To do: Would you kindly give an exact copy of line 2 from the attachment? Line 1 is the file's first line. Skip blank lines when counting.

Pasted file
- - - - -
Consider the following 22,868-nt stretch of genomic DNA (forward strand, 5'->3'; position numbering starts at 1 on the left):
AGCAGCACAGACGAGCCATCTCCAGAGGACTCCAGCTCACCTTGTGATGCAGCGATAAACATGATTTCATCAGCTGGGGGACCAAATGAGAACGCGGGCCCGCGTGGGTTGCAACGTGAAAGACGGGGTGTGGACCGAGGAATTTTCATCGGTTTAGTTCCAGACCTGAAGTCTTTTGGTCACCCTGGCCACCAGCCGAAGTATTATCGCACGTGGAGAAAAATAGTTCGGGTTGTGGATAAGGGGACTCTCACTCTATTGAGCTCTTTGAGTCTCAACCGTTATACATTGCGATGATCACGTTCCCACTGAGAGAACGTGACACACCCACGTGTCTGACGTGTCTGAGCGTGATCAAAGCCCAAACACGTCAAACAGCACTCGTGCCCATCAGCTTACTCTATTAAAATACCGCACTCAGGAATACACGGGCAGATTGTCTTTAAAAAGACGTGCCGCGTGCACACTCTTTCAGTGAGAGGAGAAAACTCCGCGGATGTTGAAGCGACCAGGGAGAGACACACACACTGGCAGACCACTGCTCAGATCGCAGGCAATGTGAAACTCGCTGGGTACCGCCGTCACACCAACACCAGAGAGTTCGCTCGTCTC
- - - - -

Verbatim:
AGCAGCACAGACGAGCCATCTCCAGAGGACTCCAGCTCACCTTGTGATGCAGCGATAAACATGATTTCATCAGCTGGGGGACCAAATGAGAACGCGGGCCCGCGTGGGTTGCAACGTGAAAGACGGGGTGTGGACCGAGGAATTTTCATCGGTTTAGTTCCAGACCTGAAGTCTTTTGGTCACCCTGGCCACCAGCCGAAGTATTATCGCACGTGGAGAAAAATAGTTCGGGTTGTGGATAAGGGGACTCTCACTCTATTGAGCTCTTTGAGTCTCAACCGTTATACATTGCGATGATCACGTTCCCACTGAGAGAACGTGACACACCCACGTGTCTGACGTGTCTGAGCGTGATCAAAGCCCAAACACGTCAAACAGCACTCGTGCCCATCAGCTTACTCTATTAAAATACCGCACTCAGGAATACACGGGCAGATTGTCTTTAAAAAGACGTGCCGCGTGCACACTCTTTCAGTGAGAGGAGAAAACTCCGCGGATGTTGAAGCGACCAGGGAGAGACACACACACTGGCAGACCACTGCTCAGATCGCAGGCAATGTGAAACTCGCTGGGTACCGCCGTCACACCAACACCAGAGAGTTCGCTCGTCTC